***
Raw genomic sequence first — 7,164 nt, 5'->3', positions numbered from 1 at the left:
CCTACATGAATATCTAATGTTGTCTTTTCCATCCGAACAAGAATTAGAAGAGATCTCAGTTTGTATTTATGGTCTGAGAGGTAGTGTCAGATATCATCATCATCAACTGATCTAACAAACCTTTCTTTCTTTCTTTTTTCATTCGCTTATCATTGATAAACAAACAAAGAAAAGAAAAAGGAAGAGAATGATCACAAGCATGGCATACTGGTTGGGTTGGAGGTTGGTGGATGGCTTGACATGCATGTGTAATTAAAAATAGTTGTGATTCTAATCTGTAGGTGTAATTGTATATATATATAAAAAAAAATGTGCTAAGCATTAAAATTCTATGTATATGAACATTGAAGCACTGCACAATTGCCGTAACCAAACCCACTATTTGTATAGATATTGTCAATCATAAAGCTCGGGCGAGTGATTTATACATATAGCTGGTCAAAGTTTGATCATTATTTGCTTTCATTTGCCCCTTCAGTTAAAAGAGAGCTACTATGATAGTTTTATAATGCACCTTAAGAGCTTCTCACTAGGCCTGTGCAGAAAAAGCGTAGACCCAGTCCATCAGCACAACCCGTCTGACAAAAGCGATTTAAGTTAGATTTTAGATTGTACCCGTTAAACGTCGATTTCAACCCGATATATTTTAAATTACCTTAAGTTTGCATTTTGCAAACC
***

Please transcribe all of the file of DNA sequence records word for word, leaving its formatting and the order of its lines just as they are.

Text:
Raw genomic sequence first — 7,164 nt, 5'->3', positions numbered from 1 at the left:
CCTACATGAATATCTAATGTTGTCTTTTCCATCCGAACAAGAATTAGAAGAGATCTCAGTTTGTATTTATGGTCTGAGAGGTAGTGTCAGATATCATCATCATCAACTGATCTAACAAACCTTTCTTTCTTTCTTTTTTCATTCGCTTATCATTGATAAACAAACAAAGAAAAGAAAAAGGAAGAGAATGATCACAAGCATGGCATACTGGTTGGGTTGGAGGTTGGTGGATGGCTTGACATGCATGTGTAATTAAAAATAGTTGTGATTCTAATCTGTAGGTGTAATTGTATATATATATAAAAAAAAATGTGCTAAGCATTAAAATTCTATGTATATGAACATTGAAGCACTGCACAATTGCCGTAACCAAACCCACTATTTGTATAGATATTGTCAATCATAAAGCTCGGGCGAGTGATTTATACATATAGCTGGTCAAAGTTTGATCATTATTTGCTTTCATTTGCCCCTTCAGTTAAAAGAGAGCTACTATGATAGTTTTATAATGCACCTTAAGAGCTTCTCACTAGGCCTGTGCAGAAAAAGCGTAGACCCAGTCCATCAGCACAACCCGTCTGACAAAAGCGATTTAAGTTAGATTTTAGATTGTACCCGTTAAACGTCGATTTCAACCCGATATATTTTAAATTACCTTAAGTTTGCATTTTGCAAACC